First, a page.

Why I Think Blu-Ray is Pointless

Recently I read Hardcore Gaming 101’s article on the Thunder Force series, and got to the point where there were screenshots comparing the Playstation and Saturn versions of Thunder Force V. The Saturn version looks better, I’ll admit.

But that didn’t impress me. I didn’t see it as a sterling reason to choose the Saturn version over the Playstation version. Thunder Force V is such a fast-paced game that you’ll be too busy dodging hails of bullets and generally staying alive to notice the purdy pictures, so the quality of the graphics is practically irrelevant. There are other factors to consider as well–not the least of which is that I don’t have a Saturn, but I do have a Playstation. My preference is clear.

I tend to see the Blu-Ray vs. DVD argument in the same light. When I’m watching movies, I don’t really care about the visuals as long as I can follow the movie itself. Sure, if I get the Blu-Ray of Lord of the Rings I’ll be able to see a few more strands of Gandalf’s hair, but is that going to help me enjoy the movie any better?

One Blu-Ray release that did almost sell me was that of Star Trek: the Original Series. The reason is because those have the Originals and the Remastered edition on the same disc, while on DVD you have to buy them separately. Even this advantage is negligable though, because I know my own tastes–I’m going to prefer the original version, and in that case why not just buy that version on DVD and save myself some money? And we’re talking about a TV series from the 1960s… its not gonna look that good in high-def.

That’s another thing. When I look at my current DVD collection, very little of it consists of movies. I mostly have TV series, anime, and cartoons. I’m an animation freak. Now, here’s a sad truth: A lot of animation (TV animation at least–Disney and stuff is a whole other matter) was “digitally remastered.” That means that the source for the DVD and Blu-Ray contents are now entirely on a computer, as opposed to being on film and stuff.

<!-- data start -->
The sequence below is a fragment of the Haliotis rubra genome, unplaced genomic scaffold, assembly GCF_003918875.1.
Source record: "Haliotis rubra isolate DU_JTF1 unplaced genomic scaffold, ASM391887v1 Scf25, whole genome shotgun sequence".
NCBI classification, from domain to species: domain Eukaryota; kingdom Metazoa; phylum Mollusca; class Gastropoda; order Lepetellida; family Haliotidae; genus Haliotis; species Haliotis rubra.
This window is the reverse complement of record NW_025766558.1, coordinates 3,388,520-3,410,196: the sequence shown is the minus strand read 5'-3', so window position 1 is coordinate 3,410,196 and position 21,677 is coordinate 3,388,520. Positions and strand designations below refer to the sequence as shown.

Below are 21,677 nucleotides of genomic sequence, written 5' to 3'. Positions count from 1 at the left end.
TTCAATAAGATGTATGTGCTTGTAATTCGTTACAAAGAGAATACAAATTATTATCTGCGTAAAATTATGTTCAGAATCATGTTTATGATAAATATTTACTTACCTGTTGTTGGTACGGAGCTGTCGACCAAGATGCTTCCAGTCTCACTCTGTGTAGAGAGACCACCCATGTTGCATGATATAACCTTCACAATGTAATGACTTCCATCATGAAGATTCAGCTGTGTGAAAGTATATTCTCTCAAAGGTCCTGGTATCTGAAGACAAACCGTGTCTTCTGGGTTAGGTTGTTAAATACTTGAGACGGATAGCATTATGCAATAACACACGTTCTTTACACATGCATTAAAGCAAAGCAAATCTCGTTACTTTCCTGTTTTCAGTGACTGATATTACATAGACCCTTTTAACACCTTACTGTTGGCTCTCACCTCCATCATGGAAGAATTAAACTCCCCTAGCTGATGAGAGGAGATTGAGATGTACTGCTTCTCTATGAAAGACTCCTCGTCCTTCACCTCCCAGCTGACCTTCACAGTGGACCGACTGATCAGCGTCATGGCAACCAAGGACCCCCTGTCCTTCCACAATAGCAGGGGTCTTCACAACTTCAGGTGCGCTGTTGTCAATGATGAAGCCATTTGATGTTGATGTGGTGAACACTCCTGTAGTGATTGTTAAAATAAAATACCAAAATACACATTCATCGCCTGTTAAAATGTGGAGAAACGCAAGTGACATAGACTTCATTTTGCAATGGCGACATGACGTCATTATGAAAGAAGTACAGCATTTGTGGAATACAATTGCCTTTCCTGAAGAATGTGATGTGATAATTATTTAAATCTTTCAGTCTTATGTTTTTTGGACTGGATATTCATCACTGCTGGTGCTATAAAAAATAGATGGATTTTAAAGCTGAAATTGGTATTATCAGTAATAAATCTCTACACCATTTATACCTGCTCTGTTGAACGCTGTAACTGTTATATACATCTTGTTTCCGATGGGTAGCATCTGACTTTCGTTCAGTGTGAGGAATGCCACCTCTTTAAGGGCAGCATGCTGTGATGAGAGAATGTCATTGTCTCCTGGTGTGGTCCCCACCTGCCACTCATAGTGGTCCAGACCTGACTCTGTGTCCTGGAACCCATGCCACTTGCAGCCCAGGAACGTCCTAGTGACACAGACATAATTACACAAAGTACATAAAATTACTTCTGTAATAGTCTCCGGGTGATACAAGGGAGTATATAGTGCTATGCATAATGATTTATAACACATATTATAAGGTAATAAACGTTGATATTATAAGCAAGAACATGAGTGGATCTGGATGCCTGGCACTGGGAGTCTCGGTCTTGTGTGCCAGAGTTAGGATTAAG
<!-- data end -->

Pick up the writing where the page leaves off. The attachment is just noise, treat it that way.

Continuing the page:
And here’s the thing: with a film, you can try to re-digitize it and get more information off of it. With a digital file, whatever is in there is all that will ever BE in there. And unfortunately, a lot of companies did this “digital remastering” at a time when nobody suspected high-definition screens to be a marketable consumer good. So they saved the sources in standard definition. That’s right, for a lot of old television and animation, what’s on the DVD is the best you’ll ever get. Some companies try to get around this by artificially upscaling the image, but that’s really no different than those old DVDs which were just recordings from a video tape. Don’t think that’s a thing of the past, either: some DVD releases still do that. If they’re not going to make the most of technology they’ve already got, then why on God’s green earth do we even need the next step up?

And another thing, and this argument is kind of cliche now, but its also true: The thing with VHS to DVD was that DVD had practical advantages. They didn’t degrade. They didn’t require you to rewind them or adjust the tracking. You didn’t have to worry about the tape being eaten. On the manufacturer’s end they’re cheaper to produce and ship (since they’re lighter)–a factor that made the now-ubiquitous season sets possible. Blu-Ray, so far, offers better picture quality and some negligable features you need an internet connection for. Some have also claimed the medium itself is useful for storage if you have a BD burner and the like, but to be honest, anything I’ve ever wanted backed up in these last couple of years, I put on either a USB thumb drive or an external hard drive, either of which is better than an optical disc for this kind of thing.

Do I think Blu-Ray is the wave of the future? Things seem to be looking that way–if you go into Wal-Mart there is just as much space dedicated to Blu-Ray as DVD and we’ve even got budget blu-rays now.

That being said though, unless something happens, I personally will probably not own a Blu-Ray player for at least the next ten years. Practically all the animation, television and movies I want are either already out on DVD, or they’re going to hit DVD before (or concurrently with) the Blu-Ray in any case, and for the reasons I’ve outlined I see little reason to upgrade.

But hey, maybe I’ll get the Saturn version of Thunder Force V some day too.

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